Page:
Disquiet over plan to turn Mogadishu cemetery into a naval base

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The planned marine base is part of a 10-year maritime defence pact between Somalia and Turkey signed in February

An order by the Somali government to exhume hundreds of bodies at the Gen. Kahiye Police Academy Cemetery in Mogadishu’s Hamar Jajab district has caused public outrage.

This week, the Somali government issued a 10-month notice to people to exhume the bodies of their loved ones at the cemetery to pave the way for the building of a naval base, which is part of a 10-year maritime defence pact between Somalia and Turkey signed in February. 

“The decision to repurpose this land is part of our broader strategy to enhance our naval capabilities with the support of Turkey,” Somalia’s Defence Minister Abdulkadir Mohamed Nur said. 

“We understand the pain and distress this decision may cause and we are committed to working with families to ensure the respectful relocation of their loved ones,” he said.

The Somali Air Force formerly used the site in pre-civil war Mogadishu. 

The minister said the land belonged to the federal government before it was turned into a cemetery, and the state now intends to repurpose it as a base for the Somali Navy. 

“The government needs this land, which stretches from the entrance of Marino Gate airport to the Yerdemeli Hospital. This land has always been of public interest and owned by the government. Now the government has pressing needs and the Navy and coastal forces will be established here,” Abdulkadir said.

Islamic law

Two Muslim scholars, Sheikh Bashir Ahmed Salaad and Ali Wajiis, who had accompanied the minister during a tour of the site, said Islamic law permits the relocating of bodies for valid reasons.

“The land belongs to the government and the government needs it now. In this case, the Islamic law makes exhumation and relocation permissible,” Sheikh Bashir said. 

On Wednesday, relatives and residents of various districts gathered outside the cemetery to protest what they claimed was a demand by the authorities to pay a clearance fee.

“We arrived this morning and were told to get a letter from the Banadir Region. While we cannot ignore the government’s order, we are pleading for a waiver of this fee. We cannot afford this fee. The sorrow of exhuming our loved ones after so many years is already too much,” said Dahir Abdi.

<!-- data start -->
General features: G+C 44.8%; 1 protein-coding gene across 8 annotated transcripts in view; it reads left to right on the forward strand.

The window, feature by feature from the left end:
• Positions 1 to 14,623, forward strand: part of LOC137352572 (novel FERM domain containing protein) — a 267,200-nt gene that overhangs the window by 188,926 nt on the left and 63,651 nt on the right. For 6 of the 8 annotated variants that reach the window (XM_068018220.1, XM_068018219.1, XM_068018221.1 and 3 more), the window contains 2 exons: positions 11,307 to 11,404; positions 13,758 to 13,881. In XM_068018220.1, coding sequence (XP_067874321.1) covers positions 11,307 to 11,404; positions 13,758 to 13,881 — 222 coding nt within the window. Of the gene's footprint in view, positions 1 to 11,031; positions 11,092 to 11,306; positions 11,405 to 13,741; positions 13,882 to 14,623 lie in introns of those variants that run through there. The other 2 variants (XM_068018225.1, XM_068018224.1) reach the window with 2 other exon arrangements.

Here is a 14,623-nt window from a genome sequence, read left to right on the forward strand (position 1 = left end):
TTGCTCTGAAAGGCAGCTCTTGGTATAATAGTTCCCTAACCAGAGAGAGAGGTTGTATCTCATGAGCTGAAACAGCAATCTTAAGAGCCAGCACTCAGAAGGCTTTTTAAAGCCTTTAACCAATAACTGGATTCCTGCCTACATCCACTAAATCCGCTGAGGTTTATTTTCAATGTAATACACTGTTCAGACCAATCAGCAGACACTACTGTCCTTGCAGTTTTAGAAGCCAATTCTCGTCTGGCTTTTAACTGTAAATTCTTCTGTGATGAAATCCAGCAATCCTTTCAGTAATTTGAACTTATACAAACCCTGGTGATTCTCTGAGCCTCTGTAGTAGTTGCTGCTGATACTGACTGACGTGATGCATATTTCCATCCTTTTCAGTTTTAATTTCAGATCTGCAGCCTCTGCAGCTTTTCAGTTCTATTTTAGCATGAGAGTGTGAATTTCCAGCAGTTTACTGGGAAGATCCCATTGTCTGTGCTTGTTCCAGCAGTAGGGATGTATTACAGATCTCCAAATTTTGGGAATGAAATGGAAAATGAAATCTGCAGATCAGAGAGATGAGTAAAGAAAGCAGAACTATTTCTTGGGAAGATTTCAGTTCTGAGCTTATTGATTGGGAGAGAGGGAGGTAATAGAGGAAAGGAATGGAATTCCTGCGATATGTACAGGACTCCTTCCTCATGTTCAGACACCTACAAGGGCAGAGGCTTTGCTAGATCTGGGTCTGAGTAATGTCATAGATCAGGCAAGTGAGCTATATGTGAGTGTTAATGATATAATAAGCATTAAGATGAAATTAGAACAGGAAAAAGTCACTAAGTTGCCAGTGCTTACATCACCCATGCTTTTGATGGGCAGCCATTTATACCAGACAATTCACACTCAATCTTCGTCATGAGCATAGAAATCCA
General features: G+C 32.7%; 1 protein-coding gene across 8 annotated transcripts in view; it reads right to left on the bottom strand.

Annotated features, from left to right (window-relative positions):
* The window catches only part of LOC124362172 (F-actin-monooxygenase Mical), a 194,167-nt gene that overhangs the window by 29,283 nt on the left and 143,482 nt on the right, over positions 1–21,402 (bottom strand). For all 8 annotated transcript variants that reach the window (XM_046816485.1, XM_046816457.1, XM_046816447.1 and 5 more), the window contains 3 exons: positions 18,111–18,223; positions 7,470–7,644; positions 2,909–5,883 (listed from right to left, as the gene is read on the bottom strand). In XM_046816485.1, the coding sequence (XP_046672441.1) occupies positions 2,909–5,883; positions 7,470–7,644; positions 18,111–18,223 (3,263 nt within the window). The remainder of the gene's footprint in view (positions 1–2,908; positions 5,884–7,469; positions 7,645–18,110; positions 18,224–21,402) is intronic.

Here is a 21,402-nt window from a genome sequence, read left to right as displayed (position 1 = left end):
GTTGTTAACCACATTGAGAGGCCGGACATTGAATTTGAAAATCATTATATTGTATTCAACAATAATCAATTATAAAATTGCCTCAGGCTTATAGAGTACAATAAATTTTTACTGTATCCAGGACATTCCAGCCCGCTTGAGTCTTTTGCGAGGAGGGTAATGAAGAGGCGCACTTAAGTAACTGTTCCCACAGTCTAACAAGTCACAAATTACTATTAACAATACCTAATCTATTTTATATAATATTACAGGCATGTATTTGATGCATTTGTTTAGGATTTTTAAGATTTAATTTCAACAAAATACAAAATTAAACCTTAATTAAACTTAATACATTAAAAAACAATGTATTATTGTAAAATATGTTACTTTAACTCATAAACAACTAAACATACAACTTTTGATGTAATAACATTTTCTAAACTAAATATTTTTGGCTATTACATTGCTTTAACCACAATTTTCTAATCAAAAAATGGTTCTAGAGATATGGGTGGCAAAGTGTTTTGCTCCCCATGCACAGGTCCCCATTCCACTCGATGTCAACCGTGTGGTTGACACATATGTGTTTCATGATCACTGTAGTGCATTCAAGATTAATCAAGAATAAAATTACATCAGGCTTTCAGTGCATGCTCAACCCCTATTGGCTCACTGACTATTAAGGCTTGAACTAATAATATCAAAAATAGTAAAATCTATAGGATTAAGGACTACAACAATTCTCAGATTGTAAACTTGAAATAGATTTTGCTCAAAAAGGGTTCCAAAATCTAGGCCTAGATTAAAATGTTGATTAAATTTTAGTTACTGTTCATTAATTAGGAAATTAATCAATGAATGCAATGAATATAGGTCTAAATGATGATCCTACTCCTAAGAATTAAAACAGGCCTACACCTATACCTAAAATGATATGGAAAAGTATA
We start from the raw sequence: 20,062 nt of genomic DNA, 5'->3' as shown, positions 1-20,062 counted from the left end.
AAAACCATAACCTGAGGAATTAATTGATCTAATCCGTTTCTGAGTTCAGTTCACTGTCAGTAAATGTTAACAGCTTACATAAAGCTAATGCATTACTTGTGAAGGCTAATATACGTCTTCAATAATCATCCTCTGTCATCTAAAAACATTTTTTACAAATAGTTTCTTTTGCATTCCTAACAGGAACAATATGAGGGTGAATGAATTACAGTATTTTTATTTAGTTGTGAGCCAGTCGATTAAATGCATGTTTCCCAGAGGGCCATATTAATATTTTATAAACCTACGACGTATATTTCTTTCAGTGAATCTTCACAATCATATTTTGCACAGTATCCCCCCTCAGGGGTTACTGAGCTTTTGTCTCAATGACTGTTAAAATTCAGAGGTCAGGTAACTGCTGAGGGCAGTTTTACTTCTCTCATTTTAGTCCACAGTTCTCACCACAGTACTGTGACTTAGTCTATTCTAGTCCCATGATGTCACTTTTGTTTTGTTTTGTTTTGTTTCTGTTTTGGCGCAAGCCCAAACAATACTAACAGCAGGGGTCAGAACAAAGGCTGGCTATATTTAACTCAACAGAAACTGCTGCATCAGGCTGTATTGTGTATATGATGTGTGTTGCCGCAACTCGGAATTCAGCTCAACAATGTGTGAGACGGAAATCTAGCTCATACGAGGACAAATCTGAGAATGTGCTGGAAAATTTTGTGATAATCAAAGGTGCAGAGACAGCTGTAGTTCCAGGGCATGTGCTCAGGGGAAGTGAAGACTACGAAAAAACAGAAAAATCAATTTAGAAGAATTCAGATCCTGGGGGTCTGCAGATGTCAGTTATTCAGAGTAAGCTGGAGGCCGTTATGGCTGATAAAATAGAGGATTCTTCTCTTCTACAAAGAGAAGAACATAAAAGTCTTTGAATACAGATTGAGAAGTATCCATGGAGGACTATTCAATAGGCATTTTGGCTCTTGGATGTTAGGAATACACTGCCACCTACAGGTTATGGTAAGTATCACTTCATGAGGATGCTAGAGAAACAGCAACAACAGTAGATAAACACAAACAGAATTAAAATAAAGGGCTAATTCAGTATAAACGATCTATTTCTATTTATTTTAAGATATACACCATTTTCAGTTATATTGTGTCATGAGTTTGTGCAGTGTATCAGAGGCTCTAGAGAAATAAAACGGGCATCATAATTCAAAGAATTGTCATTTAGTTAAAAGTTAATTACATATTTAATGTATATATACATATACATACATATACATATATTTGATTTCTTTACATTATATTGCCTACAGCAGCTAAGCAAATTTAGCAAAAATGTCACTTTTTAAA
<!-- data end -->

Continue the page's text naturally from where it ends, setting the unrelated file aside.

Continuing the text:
A family exhumes a loved one’s body from the Gen. Kahiye Police Academy Cemetery. (Photo: X)

Some of those who rushed to the cemetery to retrieve the bodies of their relatives for reburial told The Eastleigh Voice they could not trace their graves. 

“We are expected to purchase a new plot to bury my brother. The government should have, at least, catered for this or offered some alternative land for a new cemetery. This whole process of removing our brother’s body is traumatic for my family. It has relived the grief we went through after he died years ago in an explosion,” Abdikadir Shure told The Eastleigh Voice

Journalists were denied access to the cemetery, a move that was criticised by media organisations.

“So controversial is the issue that the government is restricting journalists from accessing the site to cover the story. Some relatives claimed the authorities at the cemetery were demanding up to 30 dollars for a permit to exhume a body. The leaked video footage of families exhuming and carrying the bodies of their loved ones elsewhere is heartbreaking,” Hussein Mohamed, a journalist, told The Eastleigh Voice.

But the Hamar Jajab administration, through its district commissioner, denied that the government was asking for a clearance fee to allow families to exhume bodies.

The people's trust

Leaders, among them former president Sharif Sheikh Ahmed, described the action as regrettable and unacceptable.

Opposition politician Abdirahman Abdishakur said the government will lose the trust of the people following the controversial move.

“Trust is essential between the people and the government. Without it, the government cannot function. It's unfortunate that (Muslim) scholars have become a tool for legitimisation,” Abdirahman said. 

Rumours of plans to demolish the cemetery to pave the way for a military base started circulating in May, and families started exhuming the bodies of their loved ones. 

Among the first bodies to be exhumed was that of the late popular Somali comedian Abdi Muridi Dheere (Ajakis), who was buried in September 2021. The government then denied its plans to demolish the cemetery.

Among notable figures buried at the cemetery is a former mayor of Mogadishu, Abdirahman Omar Yarisow, who was killed in a suicide bombing in 2019.

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